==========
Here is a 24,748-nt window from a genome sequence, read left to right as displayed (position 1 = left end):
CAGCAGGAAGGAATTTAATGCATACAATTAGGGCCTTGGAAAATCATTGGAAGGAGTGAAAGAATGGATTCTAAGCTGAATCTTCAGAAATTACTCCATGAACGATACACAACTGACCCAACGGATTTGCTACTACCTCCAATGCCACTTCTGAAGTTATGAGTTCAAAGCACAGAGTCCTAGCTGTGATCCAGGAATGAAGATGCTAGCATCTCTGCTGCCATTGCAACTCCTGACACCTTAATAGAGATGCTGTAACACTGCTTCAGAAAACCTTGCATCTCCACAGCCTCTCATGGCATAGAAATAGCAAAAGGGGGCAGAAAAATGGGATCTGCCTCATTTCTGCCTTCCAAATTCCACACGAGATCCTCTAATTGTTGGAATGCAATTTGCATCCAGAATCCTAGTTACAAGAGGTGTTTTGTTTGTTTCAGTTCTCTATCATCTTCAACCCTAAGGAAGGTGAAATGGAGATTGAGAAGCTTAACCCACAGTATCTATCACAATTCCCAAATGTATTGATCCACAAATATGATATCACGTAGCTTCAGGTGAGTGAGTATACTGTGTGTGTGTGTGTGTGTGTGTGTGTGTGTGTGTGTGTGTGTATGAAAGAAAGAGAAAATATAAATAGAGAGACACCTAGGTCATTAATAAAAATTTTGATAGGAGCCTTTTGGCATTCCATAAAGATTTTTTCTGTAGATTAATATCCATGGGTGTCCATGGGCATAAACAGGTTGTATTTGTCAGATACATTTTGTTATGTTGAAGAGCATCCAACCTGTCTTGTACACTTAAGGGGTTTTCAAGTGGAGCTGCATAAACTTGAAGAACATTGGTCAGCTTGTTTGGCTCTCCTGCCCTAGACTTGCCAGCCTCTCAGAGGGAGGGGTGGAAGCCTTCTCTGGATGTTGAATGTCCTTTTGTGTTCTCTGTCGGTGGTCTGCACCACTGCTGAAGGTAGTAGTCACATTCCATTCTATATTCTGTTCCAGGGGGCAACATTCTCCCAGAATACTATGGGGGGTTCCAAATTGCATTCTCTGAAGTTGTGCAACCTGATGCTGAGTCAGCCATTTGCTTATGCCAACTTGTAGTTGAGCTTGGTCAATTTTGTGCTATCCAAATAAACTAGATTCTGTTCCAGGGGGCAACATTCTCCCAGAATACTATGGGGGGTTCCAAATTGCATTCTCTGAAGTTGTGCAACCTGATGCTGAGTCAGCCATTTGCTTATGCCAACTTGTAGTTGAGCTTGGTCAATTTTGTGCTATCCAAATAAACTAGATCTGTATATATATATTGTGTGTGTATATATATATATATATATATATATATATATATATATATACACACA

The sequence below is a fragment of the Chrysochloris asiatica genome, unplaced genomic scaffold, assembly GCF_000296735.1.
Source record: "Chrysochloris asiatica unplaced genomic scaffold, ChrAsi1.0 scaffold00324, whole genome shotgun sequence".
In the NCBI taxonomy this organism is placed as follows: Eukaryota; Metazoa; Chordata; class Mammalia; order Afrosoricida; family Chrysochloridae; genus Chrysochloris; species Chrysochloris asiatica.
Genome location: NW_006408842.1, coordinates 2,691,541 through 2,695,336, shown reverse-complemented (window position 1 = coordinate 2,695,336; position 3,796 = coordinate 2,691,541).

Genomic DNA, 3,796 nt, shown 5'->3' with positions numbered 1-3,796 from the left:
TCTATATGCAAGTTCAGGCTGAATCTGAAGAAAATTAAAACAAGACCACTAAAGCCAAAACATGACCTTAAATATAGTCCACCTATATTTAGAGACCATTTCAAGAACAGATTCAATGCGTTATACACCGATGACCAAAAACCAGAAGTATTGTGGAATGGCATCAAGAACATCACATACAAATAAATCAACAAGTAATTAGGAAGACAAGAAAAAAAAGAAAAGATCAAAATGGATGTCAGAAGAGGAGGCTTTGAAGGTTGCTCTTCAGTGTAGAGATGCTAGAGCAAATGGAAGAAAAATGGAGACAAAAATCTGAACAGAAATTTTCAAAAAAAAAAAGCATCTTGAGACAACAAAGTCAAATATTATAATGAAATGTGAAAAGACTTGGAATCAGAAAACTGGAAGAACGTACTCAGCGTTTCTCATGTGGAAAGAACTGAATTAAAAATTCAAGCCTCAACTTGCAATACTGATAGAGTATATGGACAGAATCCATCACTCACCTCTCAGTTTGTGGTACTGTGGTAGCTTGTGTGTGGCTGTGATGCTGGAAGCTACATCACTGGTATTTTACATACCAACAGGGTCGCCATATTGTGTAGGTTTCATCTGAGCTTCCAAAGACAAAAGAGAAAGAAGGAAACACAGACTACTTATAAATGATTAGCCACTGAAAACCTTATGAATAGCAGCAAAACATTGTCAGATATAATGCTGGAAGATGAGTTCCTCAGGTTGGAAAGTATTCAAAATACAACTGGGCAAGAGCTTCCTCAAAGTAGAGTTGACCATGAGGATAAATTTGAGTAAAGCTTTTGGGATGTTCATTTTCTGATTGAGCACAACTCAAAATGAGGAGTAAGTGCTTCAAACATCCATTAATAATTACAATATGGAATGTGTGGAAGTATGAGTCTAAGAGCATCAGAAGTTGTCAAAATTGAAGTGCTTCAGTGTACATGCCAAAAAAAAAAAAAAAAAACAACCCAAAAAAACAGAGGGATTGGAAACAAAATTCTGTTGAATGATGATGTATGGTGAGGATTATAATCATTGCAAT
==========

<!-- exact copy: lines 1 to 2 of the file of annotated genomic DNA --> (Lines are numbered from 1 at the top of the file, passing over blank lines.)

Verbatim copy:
Here is a 24,748-nt window from a genome sequence, read left to right as displayed (position 1 = left end):
CAGCAGGAAGGAATTTAATGCATACAATTAGGGCCTTGGAAAATCATTGGAAGGAGTGAAAGAATGGATTCTAAGCTGAATCTTCAGAAATTACTCCATGAACGATACACAACTGACCCAACGGATTTGCTACTACCTCCAATGCCACTTCTGAAGTTATGAGTTCAAAGCACAGAGTCCTAGCTGTGATCCAGGAATGAAGATGCTAGCATCTCTGCTGCCATTGCAACTCCTGACACCTTAATAGAGATGCTGTAACACTGCTTCAGAAAACCTTGCATCTCCACAGCCTCTCATGGCATAGAAATAGCAAAAGGGGGCAGAAAAATGGGATCTGCCTCATTTCTGCCTTCCAAATTCCACACGAGATCCTCTAATTGTTGGAATGCAATTTGCATCCAGAATCCTAGTTACAAGAGGTGTTTTGTTTGTTTCAGTTCTCTATCATCTTCAACCCTAAGGAAGGTGAAATGGAGATTGAGAAGCTTAACCCACAGTATCTATCACAATTCCCAAATGTATTGATCCACAAATATGATATCACGTAGCTTCAGGTGAGTGAGTATACTGTGTGTGTGTGTGTGTGTGTGTGTGTGTGTGTGTGTGTGTGTATGAAAGAAAGAGAAAATATAAATAGAGAGACACCTAGGTCATTAATAAAAATTTTGATAGGAGCCTTTTGGCATTCCATAAAGATTTTTTCTGTAGATTAATATCCATGGGTGTCCATGGGCATAAACAGGTTGTATTTGTCAGATACATTTTGTTATGTTGAAGAGCATCCAACCTGTCTTGTACACTTAAGGGGTTTTCAAGTGGAGCTGCATAAACTTGAAGAACATTGGTCAGCTTGTTTGGCTCTCCTGCCCTAGACTTGCCAGCCTCTCAGAGGGAGGGGTGGAAGCCTTCTCTGGATGTTGAATGTCCTTTTGTGTTCTCTGTCGGTGGTCTGCACCACTGCTGAAGGTAGTAGTCACATTCCATTCTATATTCTGTTCCAGGGGGCAACATTCTCCCAGAATACTATGGGGGGTTCCAAATTGCATTCTCTGAAGTTGTGCAACCTGATGCTGAGTCAGCCATTTGCTTATGCCAACTTGTAGTTGAGCTTGGTCAATTTTGTGCTATCCAAATAAACTAGATTCTGTTCCAGGGGGCAACATTCTCCCAGAATACTATGGGGGGTTCCAAATTGCATTCTCTGAAGTTGTGCAACCTGATGCTGAGTCAGCCATTTGCTTATGCCAACTTGTAGTTGAGCTTGGTCAATTTTGTGCTATCCAAATAAACTAGATCTGTATATATATATTGTGTGTGTATATATATATATATATATATATATATATATATATATATACACACA